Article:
U.S. Copyright Office Issues Inquiry Notice Regarding AI

The investigation is looking for feedback and information on how policymakers should handle AI that imitates or resembles human artists.

The United States Copyright Office published an announcement of investigation and invitation for comments on copyright and AI in the Federal Register on August 30.

Copyright difficulties have arisen as a result of recent developments in generative AI models like OpenAI’s ChatGPT and Google’s Bard, and the Copyright Office has filed a request for “factual information and views” on these matters.

According to a press statement from the U.S. Copyright Office that was sent out by the Library of Congress and obtained by report:

“Copyrighted works being used to train AI models, the right amount of transparency and disclosure regarding the use of copyrighted works, the legal standing of AI-generated outputs, and the right way to handle AI-generated outputs that mimic the characteristics of human artists are all examples of such issues.”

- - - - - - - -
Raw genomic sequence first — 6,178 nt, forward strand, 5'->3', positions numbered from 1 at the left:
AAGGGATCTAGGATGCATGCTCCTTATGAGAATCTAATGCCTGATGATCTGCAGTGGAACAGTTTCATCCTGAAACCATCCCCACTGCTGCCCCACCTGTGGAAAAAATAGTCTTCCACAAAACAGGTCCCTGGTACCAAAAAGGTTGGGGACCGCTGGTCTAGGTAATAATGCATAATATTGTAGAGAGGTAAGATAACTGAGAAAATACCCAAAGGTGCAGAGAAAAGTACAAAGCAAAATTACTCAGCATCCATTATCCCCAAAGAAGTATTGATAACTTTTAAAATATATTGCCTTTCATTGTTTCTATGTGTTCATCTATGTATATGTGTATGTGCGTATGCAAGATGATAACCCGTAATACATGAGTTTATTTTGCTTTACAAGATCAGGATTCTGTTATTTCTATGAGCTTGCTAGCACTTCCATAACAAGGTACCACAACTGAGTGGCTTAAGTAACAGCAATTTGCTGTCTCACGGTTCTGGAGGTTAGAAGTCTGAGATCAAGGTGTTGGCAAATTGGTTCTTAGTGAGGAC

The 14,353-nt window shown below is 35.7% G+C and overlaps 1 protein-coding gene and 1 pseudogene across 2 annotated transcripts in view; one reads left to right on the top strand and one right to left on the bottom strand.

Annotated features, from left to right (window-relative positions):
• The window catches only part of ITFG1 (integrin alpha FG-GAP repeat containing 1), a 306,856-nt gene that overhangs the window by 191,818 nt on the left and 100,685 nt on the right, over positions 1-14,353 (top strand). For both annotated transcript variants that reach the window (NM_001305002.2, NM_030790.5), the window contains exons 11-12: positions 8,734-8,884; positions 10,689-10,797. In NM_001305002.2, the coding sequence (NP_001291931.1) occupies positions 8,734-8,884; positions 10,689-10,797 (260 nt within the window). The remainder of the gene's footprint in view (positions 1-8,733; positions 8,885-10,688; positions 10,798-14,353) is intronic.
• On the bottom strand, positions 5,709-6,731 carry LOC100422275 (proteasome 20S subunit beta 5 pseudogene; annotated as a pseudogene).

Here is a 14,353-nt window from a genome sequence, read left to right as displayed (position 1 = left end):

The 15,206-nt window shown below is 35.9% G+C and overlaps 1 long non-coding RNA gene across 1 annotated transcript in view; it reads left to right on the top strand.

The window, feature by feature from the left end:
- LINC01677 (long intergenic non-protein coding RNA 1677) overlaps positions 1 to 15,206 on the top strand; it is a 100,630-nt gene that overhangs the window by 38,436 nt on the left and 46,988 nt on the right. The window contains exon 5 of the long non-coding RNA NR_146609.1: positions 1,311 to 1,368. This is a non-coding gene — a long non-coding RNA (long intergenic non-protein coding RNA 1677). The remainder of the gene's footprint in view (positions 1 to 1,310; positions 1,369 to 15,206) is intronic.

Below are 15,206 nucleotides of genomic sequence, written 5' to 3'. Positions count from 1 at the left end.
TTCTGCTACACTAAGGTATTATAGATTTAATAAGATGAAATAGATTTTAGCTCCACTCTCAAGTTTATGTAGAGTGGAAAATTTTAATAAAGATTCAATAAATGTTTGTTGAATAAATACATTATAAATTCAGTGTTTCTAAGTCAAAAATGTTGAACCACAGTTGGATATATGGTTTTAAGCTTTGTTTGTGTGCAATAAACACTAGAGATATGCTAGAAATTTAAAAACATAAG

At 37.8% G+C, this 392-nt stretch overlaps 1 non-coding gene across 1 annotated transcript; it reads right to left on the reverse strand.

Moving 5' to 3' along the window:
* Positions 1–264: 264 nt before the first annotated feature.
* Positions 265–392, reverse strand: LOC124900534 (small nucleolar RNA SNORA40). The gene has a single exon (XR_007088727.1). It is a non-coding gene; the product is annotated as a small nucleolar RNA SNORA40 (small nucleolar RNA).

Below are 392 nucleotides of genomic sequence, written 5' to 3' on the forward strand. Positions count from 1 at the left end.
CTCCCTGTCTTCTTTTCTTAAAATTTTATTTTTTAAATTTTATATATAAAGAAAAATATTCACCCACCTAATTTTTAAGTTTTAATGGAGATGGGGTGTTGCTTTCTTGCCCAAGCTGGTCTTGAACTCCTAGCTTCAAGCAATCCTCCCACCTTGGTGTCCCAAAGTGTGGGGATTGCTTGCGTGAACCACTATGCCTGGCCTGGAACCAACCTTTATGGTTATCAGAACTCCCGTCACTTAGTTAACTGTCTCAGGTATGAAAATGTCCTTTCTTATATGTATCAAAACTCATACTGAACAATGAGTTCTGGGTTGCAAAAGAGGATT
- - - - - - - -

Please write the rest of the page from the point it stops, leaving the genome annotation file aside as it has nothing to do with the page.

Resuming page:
The deadline for submitting comments during the official inquiry period has been extended to Tuesday, October 18.

The request is being made while the artificial intelligence (AI) sector is experiencing regulatory upheaval in the United States and elsewhere. There is nothing in the way of legislation limiting the use of copyrighted content to train or trigger AI systems, even while the EU and other territories have adopted regulations to safeguard citizen privacy and regulate how firms may use, share, and sell data.

Cointelegraph has previously reported on the media industry’s struggle to adapt to the rise of AI systems that can mimic human creativity. The New York Times and other media organizations have taken measures to prevent web crawlers from using their content for artificial intelligence (AI) model training.

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